Death Match: Cicero v Obama
Old things aren't always applicable to current things...but you may find that, most of the time and in some way, they are.
For example, yesterday in church, the homily by the sub-deacon was not his own: rather, it was one written 1500 years ago by Gregory the Great. Although my first instinct was to think, "Oh no...I'm not going to be able to follow all the medieval language and references in this thing!" the homily he proceeded to give was incredibly clear and informative on the Gospel reading.
Admittedly, theology is more static than politics. However, when I was reading "On the Good Life," by Roman orator Marcus Cicero, I was astounded by the applicability and current relevance of many of the words he wrote over 2,000 years ago to modern America's actions regarding property ownership.
Property ownership is a foundational principle of America. John Adams called property "as surely a right as liberty." The recently passed stimulus bill, I believe, throws the concept of this right out of balance--to own property means being able to afford property. For example, we have the right to bear arms...does that mean the government should buy us all handguns? And what if it bought certain people guns, but not others? Moreover, what if it taxed you more to pay for that other person's new-found property?
Cicero faced a similar scenario in Ancient Rome of politicians destroying the equilibrium, and therefore, the justice, of property ownership. Here are a few things he had to say about it:
"When politicians, enthusiastic to pose as the people's friends, bring forward bills providing for the distribution of property, they intend that the existing owners shall be driven from their homes. Or they propose to excuse borrowers from paying back their debts.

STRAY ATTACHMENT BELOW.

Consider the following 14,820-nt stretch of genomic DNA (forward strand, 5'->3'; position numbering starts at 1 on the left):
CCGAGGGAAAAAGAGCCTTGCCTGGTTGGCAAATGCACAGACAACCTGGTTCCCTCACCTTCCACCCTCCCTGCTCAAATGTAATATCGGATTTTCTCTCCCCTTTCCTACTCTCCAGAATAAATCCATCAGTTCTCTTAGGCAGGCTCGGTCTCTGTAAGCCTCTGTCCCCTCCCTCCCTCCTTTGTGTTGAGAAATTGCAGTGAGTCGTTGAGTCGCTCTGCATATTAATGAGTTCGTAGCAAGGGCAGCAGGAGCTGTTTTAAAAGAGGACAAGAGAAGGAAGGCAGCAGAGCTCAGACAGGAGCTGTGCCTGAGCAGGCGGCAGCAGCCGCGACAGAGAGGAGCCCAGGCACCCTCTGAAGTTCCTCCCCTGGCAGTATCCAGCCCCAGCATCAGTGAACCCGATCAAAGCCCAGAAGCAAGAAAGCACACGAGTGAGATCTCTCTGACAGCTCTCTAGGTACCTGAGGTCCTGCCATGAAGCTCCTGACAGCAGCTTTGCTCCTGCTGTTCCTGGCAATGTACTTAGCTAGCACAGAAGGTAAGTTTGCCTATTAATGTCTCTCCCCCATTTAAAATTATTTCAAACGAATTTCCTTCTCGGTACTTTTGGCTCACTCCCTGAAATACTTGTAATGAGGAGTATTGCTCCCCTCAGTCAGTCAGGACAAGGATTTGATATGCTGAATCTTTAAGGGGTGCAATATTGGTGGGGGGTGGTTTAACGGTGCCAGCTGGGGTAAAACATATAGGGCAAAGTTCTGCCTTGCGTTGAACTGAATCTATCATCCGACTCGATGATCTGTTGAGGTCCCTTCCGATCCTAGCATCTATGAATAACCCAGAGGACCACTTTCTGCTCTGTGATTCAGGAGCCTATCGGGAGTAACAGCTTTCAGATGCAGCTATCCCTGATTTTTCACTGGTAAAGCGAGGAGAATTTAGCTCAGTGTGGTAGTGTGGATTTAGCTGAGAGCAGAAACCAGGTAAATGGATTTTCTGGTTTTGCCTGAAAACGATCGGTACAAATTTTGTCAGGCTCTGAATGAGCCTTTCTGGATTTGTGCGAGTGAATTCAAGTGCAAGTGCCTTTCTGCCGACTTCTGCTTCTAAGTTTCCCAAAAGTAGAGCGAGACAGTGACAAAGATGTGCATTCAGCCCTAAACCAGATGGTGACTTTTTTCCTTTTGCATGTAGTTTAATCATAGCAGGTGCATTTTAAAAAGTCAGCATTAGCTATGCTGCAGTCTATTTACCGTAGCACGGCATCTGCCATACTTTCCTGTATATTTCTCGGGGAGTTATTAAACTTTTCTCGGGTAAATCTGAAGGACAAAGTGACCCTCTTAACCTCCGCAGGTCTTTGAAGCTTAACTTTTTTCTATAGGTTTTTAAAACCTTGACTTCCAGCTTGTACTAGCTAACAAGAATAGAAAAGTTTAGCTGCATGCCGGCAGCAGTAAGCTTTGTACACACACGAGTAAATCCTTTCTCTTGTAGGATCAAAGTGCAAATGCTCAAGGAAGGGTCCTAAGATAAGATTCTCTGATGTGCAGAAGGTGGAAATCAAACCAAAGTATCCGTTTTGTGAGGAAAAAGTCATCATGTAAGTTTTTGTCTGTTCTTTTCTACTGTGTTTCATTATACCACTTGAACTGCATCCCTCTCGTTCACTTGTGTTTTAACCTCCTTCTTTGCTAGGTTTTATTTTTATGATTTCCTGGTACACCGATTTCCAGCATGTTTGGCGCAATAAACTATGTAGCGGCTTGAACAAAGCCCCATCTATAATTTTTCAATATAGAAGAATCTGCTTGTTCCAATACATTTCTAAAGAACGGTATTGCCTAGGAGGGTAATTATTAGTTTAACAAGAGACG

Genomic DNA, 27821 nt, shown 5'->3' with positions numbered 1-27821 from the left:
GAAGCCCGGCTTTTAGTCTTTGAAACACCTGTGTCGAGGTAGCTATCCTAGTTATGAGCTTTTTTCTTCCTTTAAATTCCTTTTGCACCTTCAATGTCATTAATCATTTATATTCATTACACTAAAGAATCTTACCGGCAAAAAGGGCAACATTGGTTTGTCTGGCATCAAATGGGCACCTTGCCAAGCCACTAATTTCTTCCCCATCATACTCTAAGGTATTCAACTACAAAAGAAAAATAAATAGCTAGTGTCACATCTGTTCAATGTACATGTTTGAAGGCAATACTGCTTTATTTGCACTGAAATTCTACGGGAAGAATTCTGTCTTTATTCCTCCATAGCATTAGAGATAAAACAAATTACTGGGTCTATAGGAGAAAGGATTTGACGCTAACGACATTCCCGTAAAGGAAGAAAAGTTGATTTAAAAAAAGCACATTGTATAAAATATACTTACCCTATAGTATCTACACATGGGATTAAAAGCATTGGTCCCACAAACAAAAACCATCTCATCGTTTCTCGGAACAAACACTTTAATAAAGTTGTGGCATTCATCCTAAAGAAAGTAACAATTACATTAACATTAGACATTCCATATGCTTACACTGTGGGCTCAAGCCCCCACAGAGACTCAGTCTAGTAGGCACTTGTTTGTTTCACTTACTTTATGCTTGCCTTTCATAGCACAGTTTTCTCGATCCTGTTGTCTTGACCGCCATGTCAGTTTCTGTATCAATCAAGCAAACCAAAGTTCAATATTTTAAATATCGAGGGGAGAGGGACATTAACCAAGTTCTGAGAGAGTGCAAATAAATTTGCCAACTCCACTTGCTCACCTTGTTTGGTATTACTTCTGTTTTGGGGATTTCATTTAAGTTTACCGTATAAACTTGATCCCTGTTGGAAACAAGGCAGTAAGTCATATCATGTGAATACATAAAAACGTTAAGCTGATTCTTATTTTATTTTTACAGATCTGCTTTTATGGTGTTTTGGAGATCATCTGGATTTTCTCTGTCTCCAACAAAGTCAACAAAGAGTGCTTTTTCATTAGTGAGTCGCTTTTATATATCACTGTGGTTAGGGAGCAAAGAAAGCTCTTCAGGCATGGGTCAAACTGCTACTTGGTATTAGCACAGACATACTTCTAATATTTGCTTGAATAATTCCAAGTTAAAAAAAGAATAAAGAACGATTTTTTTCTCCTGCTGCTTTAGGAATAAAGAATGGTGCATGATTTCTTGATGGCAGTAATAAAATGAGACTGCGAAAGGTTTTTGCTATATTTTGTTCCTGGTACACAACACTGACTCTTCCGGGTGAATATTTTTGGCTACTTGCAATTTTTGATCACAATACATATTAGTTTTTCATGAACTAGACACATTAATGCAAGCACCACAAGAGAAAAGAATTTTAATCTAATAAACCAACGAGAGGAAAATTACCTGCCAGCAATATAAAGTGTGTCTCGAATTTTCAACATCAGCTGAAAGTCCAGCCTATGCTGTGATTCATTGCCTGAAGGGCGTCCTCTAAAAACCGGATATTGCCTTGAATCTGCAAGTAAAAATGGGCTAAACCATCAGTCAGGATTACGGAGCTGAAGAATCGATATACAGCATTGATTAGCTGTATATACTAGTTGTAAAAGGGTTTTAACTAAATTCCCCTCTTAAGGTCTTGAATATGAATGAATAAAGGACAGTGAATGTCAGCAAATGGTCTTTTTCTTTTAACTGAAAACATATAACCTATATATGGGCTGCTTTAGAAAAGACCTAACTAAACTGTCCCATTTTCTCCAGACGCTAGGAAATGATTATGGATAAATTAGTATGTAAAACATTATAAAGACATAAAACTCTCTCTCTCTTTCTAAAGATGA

"Men with those views undermine the very foundations on which our commonwealth depends. In the first place, they are shattering the harmony between one element in the State and another, a relationship which cannot possibly survive if debtors are excused from paying their creditor back the sums of money he is entitled to. Furthermore, all politicians who harbour such intentions are aiming a fatal blow at the whole principle of justice; for once rights of property are infringed, this principle is totally undermined."
But how do we keep this from happening when families are losing their homes and their jobs?
It's a shame we didn't listen to Cicero 30 years ago:
"The real answer to the problem is that we must make absolutely certain that private debts do not ever reach proportions which will constitute a national peril. There are various ways of ensuring this. But just to take the money away from the rich creditors and give the debtors something that does not belong to them is no solution at all. For the firmest possible guarantee of a country's security is sound credit...
So the men in charge of our national interests will do well to steer clear of the kind of liberality which involves robbing one man to give to another."
It is important to note that Cicero was a wholehearted advocate of generosity; moreover, generosity to the genuinely poor, not those to whom the giver will gain popularity and status by donating. However, he also believed the state is not a charity, and especially so if it is "distributing property" forcibly.
I really am hoping that this "stimulus bill" fixes things. My skepticism is enormous, but since there's nothing I can do about it, I am pulling for its success. Nonetheless, I think my fears regarding the implications this bill may have on our foundational American principles are well founded.
If only Cicero could speak in Senate...
February 16, 2009